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May 2, 2011 | by  | in Opinion | [ssba]

Welfare Officer

In third form, my art teacher looked at me in shock when I asked her if I could take her fourth form class.

The audacity of me asking her was obviously humorous, so I took Graphic Design instead. However, I soon found that my calling was music and math (fat lot of good that does me today studying Public Policy). Needless to say, I don’t really know a lot about design. But I feel there is no time like the present to talk design—in particular the re-design and rebuilding of Christchurch. I was down last week for work and saw first-hand the path of destruction left by the September and February earthquakes.

It was hard not to look on both somberly and in awe of the sheer magnitude of destruction. Where buildings had once stood, there was only rubble and flowers laid in tribute to those who had been tragically killed.

Amongst the destruction lies hope. A hope that permeates the hearts, lives, and ideas of those who remain to rebuild their own lives and claim back the city that they once enjoyed. Design, architecture, and aesthetics are all creative mechanisms that can spur vision into life and innovation. For any design, whether it be for your life or the rebuilding of a city, the foundations you lay are important. The blueprint to start you off is imperative to ensure that that any frills you add are for aesthetic pleasure, rather than acting as the substance that holds things together.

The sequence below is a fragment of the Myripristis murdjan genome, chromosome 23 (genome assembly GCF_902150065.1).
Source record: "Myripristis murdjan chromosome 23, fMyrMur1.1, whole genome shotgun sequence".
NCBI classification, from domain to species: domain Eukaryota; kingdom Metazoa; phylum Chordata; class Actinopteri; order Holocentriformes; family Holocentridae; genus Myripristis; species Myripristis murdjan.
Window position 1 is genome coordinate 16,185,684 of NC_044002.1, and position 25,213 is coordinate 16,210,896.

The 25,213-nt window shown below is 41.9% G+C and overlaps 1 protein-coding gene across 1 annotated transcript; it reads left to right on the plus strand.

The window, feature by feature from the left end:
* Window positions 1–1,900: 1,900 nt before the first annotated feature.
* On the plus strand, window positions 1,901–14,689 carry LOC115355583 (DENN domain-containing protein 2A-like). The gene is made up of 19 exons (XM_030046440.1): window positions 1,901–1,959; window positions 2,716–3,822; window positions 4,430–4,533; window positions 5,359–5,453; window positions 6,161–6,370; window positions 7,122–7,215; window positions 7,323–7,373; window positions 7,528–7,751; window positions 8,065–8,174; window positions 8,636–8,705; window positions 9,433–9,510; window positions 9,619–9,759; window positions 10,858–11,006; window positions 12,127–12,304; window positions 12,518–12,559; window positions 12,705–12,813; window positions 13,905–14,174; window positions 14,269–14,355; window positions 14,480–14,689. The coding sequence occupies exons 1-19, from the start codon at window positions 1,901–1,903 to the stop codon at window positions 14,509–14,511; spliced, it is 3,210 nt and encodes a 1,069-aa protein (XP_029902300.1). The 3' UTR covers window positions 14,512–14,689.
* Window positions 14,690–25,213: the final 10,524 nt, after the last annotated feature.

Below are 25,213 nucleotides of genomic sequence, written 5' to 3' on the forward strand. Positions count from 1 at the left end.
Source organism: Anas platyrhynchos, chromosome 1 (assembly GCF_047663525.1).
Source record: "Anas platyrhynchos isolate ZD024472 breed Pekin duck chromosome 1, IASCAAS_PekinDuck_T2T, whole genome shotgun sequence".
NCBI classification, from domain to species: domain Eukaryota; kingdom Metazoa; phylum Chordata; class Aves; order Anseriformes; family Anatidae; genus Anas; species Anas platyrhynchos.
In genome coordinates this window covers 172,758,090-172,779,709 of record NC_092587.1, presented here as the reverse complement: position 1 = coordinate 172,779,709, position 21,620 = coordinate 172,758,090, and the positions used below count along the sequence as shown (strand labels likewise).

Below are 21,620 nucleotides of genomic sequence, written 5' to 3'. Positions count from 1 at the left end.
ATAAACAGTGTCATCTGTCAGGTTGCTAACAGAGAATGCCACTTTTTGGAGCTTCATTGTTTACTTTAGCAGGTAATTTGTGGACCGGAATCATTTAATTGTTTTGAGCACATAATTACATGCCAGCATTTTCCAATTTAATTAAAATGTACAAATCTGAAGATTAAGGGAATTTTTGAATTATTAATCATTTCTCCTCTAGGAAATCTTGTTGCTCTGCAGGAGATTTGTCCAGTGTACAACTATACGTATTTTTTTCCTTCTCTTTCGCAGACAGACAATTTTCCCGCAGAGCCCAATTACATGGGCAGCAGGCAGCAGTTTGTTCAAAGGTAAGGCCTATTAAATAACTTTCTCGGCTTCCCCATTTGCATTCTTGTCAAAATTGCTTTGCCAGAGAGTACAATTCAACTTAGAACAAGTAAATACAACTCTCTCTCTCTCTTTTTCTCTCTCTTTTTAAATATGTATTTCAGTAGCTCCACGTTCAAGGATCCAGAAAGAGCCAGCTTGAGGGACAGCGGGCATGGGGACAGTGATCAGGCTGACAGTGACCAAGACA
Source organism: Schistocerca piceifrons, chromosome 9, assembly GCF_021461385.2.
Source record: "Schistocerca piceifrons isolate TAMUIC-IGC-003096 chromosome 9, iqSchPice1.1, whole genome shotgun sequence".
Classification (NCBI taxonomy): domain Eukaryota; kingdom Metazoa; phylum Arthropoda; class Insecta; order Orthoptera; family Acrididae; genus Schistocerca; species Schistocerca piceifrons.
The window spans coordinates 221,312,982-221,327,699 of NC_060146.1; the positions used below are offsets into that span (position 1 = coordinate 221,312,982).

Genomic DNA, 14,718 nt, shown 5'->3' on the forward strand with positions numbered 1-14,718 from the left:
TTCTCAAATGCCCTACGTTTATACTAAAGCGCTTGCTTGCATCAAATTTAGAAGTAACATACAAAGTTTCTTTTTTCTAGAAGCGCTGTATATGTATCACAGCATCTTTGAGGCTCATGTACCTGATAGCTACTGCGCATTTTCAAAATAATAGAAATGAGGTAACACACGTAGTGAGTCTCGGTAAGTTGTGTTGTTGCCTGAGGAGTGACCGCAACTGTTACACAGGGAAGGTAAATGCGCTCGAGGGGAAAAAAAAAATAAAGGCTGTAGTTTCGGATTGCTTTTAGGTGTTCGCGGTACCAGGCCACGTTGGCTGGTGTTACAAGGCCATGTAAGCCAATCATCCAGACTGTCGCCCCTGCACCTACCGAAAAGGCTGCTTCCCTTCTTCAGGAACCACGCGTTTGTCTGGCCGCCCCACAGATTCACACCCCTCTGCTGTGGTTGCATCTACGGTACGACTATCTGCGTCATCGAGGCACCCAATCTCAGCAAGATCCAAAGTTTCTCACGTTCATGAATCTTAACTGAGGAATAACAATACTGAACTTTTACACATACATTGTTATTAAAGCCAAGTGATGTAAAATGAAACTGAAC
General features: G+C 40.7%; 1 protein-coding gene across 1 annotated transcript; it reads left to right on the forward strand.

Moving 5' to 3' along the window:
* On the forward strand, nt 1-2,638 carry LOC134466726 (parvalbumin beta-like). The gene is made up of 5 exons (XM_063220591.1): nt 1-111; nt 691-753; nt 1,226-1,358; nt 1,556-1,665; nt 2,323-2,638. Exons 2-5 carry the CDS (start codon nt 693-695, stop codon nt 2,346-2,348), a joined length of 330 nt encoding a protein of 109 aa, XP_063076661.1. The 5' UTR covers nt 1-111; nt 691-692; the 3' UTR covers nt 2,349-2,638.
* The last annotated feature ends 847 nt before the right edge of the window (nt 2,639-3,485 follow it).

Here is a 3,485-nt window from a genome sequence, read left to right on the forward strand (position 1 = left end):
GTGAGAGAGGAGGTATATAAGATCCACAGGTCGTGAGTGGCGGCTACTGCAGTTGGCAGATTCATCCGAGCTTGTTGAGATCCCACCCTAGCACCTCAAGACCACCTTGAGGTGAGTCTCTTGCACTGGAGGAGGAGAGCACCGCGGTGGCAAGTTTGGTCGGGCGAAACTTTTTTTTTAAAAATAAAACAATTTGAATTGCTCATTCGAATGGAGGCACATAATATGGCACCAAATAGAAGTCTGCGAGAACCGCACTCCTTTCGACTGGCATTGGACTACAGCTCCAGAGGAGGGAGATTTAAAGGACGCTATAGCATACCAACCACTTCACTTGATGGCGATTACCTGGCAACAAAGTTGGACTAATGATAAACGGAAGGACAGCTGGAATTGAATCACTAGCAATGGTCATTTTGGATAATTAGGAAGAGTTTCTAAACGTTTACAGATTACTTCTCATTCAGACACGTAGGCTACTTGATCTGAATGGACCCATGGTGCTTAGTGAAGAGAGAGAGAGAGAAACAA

University can be the start of a good blueprint for life. It is a time that you can get creative and test your ideas. Write them down. Your hopes and aspirations. It will be worth it, even if you have to re-write and re-design them as you go along.

Amongst some personal things, I hope that the rebuild of Christchurch is reflective of what its residents want, and what is most sustainable for the future in its full design—from engineering and architecture, to aesthetics and landscaping.

Despite the tragedy, it is a rather exciting time for New Zealanders. We have already showcased our comradeship toward Cantabrians; it is now time to showcase our innovation in rebuilding Christchurch.

In the words of Tyler Durden: “Only after disaster can we be resurrected.”

With resurrection comes new hope, new ideas, and a renewing of spirit which I know for certain Cantabrians have in abundance despite the endured disaster. I look forward to seeing the redevelopment of Christchurch and hope that government agenda doesn’t thwart the aspirations of Cantabrians and New Zealanders alike, in the rebuild.

Get creating!


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